Photo of Claire’s dog on a soft chair with TV remote control and Toy Story Top Trumps pack

Ollie’s day is sorted (via Twitter 24/1/2015)

I went to a conference in February run by Sound Delivery (@sounddelivery), a digital media training, production and consultancy company. It was an intense day to say the least but I will say the word beneficial is an understatement. I went along as someone who uses Social Media on personal time to kill time; but I left feeling so inspired to change the world with my tweets!

The theme of the day was ‘being the story’ I started with a talk from Chris Cox (@coxness) the Digital Communications Manager for Mind, he spoke about the importance of developing a digital content strategy. I soon learnt this is paramount for any organisation in 2015. I’ll share some of the things I learnt with you here…

  • Put yourself in your audience’s shoes – ask yourself what are they Googling for?
  • Broadcast media was a blip – we’re now coming back to peer-to-peer media and storytelling.
  • Content is king.
  • On Facebook, don’t post more than twice per day, people will soon get bored. However, on Twitter you can post to your heart’s content!

It is also worth looking at how engagement is measured. Here are the three main goals…

  • Applause (likes & favourites),
  • Conversation (comments & replies), and
  • Amplification (shares & retweets).

The latter is the one to focus on.

After leaving the conference I realised that whilst we give so much of ourselves on social media, we must also protect ourselves as individuals. I don’t follow anyone I work with on Twitter nor am I friends with them on Facebook. My personal Facebook page is as good as empty to anyone who views it who is not a ‘friend’. If anyone chooses to follow my personal Twitter account then I won’t stop them if they manage to find it. I do not advertise it though and I have a disclaimer about any opinions shared in the little ‘about me’ bit. One of the things I have struggled with is how to set up all of this without leaving my own profiles vulnerable. It is difficult, but it is still do-able and as long as you are happy with the page security you set up and don’t post anything really stupid then in my opinion, you will be fine. Don’t let it hold you back because you will get left behind.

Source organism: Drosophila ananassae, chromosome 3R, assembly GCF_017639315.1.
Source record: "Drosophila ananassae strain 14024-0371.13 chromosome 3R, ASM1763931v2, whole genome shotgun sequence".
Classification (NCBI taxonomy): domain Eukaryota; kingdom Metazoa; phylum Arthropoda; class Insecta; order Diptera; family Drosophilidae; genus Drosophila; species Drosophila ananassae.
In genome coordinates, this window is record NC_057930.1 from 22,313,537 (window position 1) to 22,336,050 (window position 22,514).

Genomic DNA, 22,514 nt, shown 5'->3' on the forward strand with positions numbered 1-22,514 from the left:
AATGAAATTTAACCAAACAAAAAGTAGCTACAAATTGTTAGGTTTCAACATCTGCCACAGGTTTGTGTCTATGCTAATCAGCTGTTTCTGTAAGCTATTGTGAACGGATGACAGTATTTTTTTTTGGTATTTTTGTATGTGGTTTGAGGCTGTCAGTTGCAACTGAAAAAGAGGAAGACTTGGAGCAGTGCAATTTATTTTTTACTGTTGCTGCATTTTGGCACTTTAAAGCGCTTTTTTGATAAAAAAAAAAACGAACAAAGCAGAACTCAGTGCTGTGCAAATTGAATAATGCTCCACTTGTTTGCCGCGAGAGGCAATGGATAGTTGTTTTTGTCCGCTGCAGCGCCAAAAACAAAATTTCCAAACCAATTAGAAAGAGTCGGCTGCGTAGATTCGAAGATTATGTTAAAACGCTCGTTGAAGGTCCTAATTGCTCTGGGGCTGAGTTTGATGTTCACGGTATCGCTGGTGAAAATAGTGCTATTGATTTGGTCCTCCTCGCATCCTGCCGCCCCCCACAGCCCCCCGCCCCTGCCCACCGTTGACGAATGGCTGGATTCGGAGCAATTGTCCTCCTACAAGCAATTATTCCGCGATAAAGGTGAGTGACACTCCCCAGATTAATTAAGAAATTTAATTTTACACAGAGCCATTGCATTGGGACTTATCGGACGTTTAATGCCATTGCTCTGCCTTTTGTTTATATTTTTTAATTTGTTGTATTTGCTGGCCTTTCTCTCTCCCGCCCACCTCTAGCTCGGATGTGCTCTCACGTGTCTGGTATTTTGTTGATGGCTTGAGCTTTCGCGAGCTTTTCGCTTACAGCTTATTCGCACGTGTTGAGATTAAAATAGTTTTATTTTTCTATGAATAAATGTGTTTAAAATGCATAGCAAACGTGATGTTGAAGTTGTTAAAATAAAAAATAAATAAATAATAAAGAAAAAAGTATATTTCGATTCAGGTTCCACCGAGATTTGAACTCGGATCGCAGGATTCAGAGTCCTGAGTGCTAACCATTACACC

I will leave you with this – stories make the world go round – think of Finding Nemo, it is in effect a story about the power of the story. Why not post stories about yourself, your journey, or the journey of a carer or volunteer? It does not all have to be about the service user (although don’t leave them out altogether!) That’s all the wisdom I have so far. Now, to quote Sound Delivery – get out there and be the story!

Credit & thanks to Chris Cox of Mind and Jude Habib (@judehabib) of Sound Delivery.

You can get in touch with Claire by email: on the new twitter account @TPT_Stourbridge and there will be a TPT Stourbridge Resource Centre Facebook page coming soon!

What we got up to at Stourbridge Social Media Surgery today

A few photos and short stories from today’s Social Media Surgery in Stourbridge. Photo of Debbie, Melissa and Nicki talking about Facebook Debbie and Nicki from Home-Start Dudley were supported to gain confidence and knowledge about how Facebook and Twitter work. With support from Melissa from Healthwatch Dudley they talked through how to set up a private Facebook Group for Home-Start volunteers to connect with each other, share useful information and ideas and support each other. Nicki talked to Nick Booth about the experience of social media surgery being different to traditional training. She said: